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Image: Stephen L Harlow/flickr
| February 16, 2015
Photo: Paul Bailey/flickr
| December 15, 2014

Watch: Migrant Workers Speaking Tour

Heard a lot about Temporary Foreign Workers? Now hear from them!

Building Bridges, Breaking Barriers: Migrant Workers Speaking Tour featured discussion from thee migrant workers -- a live-in caregiver, a farmworker and a restaurant worker.

 

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Columnists

A number is never just a number: Minimum wage mythology

Photo: Reid Haithcock/uusc4all/flickr

4

Number of decades that the average of provincial minimum wages in Canada has remained unchanged in real terms. (Source)

$10.14

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We welcome your comments! rabble.ca embraces a pro-human rights, pro-feminist, anti-racist, queer-positive, anti-imperialist and pro-labour stance, and encourages discussions which develop progressive thought. Our full comment policy can be found here. Learn more about Disqus on rabble.ca and your privacy here. Please keep in mind:

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Photo: Michael Coghlan/flickr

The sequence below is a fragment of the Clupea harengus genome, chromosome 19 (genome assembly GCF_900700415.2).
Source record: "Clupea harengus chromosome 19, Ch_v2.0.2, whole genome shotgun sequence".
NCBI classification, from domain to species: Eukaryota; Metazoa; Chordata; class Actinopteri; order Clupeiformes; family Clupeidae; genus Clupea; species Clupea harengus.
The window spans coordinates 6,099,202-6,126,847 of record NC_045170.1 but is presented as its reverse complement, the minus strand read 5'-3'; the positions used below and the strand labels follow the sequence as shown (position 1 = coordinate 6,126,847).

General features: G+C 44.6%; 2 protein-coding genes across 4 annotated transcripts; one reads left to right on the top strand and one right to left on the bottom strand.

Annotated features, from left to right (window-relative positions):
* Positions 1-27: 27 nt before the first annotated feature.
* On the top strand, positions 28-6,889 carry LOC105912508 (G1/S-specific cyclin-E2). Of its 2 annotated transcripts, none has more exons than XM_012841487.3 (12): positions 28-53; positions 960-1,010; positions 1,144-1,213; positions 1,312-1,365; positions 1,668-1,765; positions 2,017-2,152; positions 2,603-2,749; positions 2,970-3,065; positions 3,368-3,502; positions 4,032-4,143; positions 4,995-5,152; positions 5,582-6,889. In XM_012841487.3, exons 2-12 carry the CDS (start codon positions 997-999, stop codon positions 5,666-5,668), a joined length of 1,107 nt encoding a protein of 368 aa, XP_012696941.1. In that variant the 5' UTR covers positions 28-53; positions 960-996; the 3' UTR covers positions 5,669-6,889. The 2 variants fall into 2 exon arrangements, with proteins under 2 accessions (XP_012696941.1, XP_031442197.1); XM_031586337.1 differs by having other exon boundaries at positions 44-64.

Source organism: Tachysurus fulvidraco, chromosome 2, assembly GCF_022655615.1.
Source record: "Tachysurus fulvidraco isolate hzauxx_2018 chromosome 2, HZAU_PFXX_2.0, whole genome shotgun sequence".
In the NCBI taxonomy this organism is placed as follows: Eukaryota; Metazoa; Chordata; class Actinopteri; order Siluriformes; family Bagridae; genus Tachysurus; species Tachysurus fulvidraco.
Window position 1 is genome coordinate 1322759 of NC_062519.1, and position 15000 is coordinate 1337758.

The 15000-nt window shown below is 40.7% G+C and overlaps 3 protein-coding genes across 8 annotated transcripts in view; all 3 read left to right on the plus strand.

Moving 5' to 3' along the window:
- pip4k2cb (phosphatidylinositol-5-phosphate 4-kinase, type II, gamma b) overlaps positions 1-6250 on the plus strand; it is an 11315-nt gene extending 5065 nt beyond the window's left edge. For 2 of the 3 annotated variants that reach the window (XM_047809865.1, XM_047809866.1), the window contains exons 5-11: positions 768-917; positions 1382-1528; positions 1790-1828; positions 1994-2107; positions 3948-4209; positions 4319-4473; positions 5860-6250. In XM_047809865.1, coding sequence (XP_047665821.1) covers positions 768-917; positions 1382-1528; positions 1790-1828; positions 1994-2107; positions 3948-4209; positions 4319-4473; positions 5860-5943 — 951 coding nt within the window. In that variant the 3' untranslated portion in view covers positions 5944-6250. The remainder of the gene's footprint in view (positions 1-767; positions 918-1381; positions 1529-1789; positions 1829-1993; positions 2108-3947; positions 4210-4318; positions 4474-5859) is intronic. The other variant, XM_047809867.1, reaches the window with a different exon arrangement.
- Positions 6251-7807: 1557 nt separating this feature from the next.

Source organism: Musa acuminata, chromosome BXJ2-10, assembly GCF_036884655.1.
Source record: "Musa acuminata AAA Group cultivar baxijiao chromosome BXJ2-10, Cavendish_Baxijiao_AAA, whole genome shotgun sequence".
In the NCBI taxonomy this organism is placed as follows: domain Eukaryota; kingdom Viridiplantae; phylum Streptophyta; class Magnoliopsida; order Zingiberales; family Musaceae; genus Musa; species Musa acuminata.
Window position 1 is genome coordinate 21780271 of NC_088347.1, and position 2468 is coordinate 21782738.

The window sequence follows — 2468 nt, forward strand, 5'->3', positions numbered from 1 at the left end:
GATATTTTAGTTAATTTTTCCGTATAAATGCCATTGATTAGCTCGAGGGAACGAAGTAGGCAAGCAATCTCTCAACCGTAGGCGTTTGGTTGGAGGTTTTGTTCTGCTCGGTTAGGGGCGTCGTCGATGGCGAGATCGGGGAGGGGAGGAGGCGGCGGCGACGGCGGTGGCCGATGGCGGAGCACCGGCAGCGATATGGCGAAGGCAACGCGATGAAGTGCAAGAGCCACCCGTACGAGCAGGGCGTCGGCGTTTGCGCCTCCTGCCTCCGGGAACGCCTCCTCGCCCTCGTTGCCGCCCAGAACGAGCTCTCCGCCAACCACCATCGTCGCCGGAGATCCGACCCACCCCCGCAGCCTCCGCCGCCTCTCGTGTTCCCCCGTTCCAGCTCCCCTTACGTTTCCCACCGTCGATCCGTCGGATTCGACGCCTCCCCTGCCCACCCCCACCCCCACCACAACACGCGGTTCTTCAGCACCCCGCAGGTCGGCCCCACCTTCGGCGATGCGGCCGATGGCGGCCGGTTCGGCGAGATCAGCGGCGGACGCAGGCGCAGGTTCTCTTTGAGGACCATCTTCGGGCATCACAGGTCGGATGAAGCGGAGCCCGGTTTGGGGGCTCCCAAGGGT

| October 31, 2014
Photo: Toby Scott/flickr
| September 16, 2014
Source: CANSIM 281-0027
| September 16, 2014
Photo: Sharon Drummond/flickr
| September 10, 2014

Labour Day

Labour Day (or fête du travail) is celebrated on the first Monday of September. The day is often marked with parades, protests and reminders of the continued struggles of workers for fair wages, decent hours and safe working conditions.

Canada’s first Labour Day event was way back in 1872. As mechanized labour started to sweep the country with the Industrial Revolution, workers were increasingly easier to replace with machines. The fear of losing their jobs often kept workers in unsafe workplaces, working excessive hours for very little pay. At this time, Canada was still operating under archaic British laws which made unions illegal and had already been abolished in Britain.

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Columnists

Then and now: Shining a light on labour struggles

On travels this summer, I went to Rochester, NY, which was the home of the Eastman Kodak operation. I visited the Eastman Museum which featured a large exhibit of the photographs of Lewis Hine. While you may not immediately recognize his name, you likely have seen his iconic photographs, especially those dealing with child labour. Life magazine deemed his photograph of the Pennsylvanian breaker boys to be one of the "100 photographs that changed the world." His photographs of young girls working in cotton mills still have the power to move your heart a century later.

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We welcome your comments! rabble.ca embraces a pro-human rights, pro-feminist, anti-racist, queer-positive, anti-imperialist and pro-labour stance, and encourages discussions which develop progressive thought. Our full comment policy can be found here. Learn more about Disqus on rabble.ca and your privacy here. Please keep in mind:

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